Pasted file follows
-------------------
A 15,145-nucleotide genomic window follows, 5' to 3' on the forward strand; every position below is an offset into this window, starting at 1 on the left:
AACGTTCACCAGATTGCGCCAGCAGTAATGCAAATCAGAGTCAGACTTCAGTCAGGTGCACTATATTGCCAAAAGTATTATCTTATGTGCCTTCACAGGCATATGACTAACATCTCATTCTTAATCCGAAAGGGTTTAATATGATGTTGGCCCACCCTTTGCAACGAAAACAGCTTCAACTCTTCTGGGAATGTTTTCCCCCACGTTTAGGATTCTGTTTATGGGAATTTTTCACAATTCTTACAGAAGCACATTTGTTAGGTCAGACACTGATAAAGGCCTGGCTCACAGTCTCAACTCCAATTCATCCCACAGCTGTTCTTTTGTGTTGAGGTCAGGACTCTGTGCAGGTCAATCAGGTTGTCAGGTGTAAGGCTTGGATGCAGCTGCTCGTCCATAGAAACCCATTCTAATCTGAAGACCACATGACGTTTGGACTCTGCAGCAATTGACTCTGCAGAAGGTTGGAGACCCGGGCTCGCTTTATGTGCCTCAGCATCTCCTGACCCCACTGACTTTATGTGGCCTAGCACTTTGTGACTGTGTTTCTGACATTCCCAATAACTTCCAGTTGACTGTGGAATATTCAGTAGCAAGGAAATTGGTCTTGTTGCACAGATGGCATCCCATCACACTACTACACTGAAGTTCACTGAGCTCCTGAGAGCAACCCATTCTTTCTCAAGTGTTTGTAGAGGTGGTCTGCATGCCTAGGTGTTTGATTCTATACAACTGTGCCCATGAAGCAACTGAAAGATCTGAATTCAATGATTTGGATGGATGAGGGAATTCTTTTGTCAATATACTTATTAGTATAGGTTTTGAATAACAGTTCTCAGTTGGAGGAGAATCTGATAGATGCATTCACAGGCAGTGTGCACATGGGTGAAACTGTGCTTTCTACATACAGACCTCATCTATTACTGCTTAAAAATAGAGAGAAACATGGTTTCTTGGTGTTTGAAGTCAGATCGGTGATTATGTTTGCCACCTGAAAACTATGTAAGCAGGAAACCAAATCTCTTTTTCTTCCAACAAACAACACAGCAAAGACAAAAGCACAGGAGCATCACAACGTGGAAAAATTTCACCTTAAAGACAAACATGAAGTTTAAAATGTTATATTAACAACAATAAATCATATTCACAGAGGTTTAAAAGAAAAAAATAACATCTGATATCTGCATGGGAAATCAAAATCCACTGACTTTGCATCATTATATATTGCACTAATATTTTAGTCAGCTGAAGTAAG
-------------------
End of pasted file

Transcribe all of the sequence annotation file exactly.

A 15,145-nucleotide genomic window follows, 5' to 3' on the forward strand; every position below is an offset into this window, starting at 1 on the left:
AACGTTCACCAGATTGCGCCAGCAGTAATGCAAATCAGAGTCAGACTTCAGTCAGGTGCACTATATTGCCAAAAGTATTATCTTATGTGCCTTCACAGGCATATGACTAACATCTCATTCTTAATCCGAAAGGGTTTAATATGATGTTGGCCCACCCTTTGCAACGAAAACAGCTTCAACTCTTCTGGGAATGTTTTCCCCCACGTTTAGGATTCTGTTTATGGGAATTTTTCACAATTCTTACAGAAGCACATTTGTTAGGTCAGACACTGATAAAGGCCTGGCTCACAGTCTCAACTCCAATTCATCCCACAGCTGTTCTTTTGTGTTGAGGTCAGGACTCTGTGCAGGTCAATCAGGTTGTCAGGTGTAAGGCTTGGATGCAGCTGCTCGTCCATAGAAACCCATTCTAATCTGAAGACCACATGACGTTTGGACTCTGCAGCAATTGACTCTGCAGAAGGTTGGAGACCCGGGCTCGCTTTATGTGCCTCAGCATCTCCTGACCCCACTGACTTTATGTGGCCTAGCACTTTGTGACTGTGTTTCTGACATTCCCAATAACTTCCAGTTGACTGTGGAATATTCAGTAGCAAGGAAATTGGTCTTGTTGCACAGATGGCATCCCATCACACTACTACACTGAAGTTCACTGAGCTCCTGAGAGCAACCCATTCTTTCTCAAGTGTTTGTAGAGGTGGTCTGCATGCCTAGGTGTTTGATTCTATACAACTGTGCCCATGAAGCAACTGAAAGATCTGAATTCAATGATTTGGATGGATGAGGGAATTCTTTTGTCAATATACTTATTAGTATAGGTTTTGAATAACAGTTCTCAGTTGGAGGAGAATCTGATAGATGCATTCACAGGCAGTGTGCACATGGGTGAAACTGTGCTTTCTACATACAGACCTCATCTATTACTGCTTAAAAATAGAGAGAAACATGGTTTCTTGGTGTTTGAAGTCAGATCGGTGATTATGTTTGCCACCTGAAAACTATGTAAGCAGGAAACCAAATCTCTTTTTCTTCCAACAAACAACACAGCAAAGACAAAAGCACAGGAGCATCACAACGTGGAAAAATTTCACCTTAAAGACAAACATGAAGTTTAAAATGTTATATTAACAACAATAAATCATATTCACAGAGGTTTAAAAGAAAAAAATAACATCTGATATCTGCATGGGAAATCAAAATCCACTGACTTTGCATCATTATATATTGCACTAATATTTTAGTCAGCTGAAGTAAG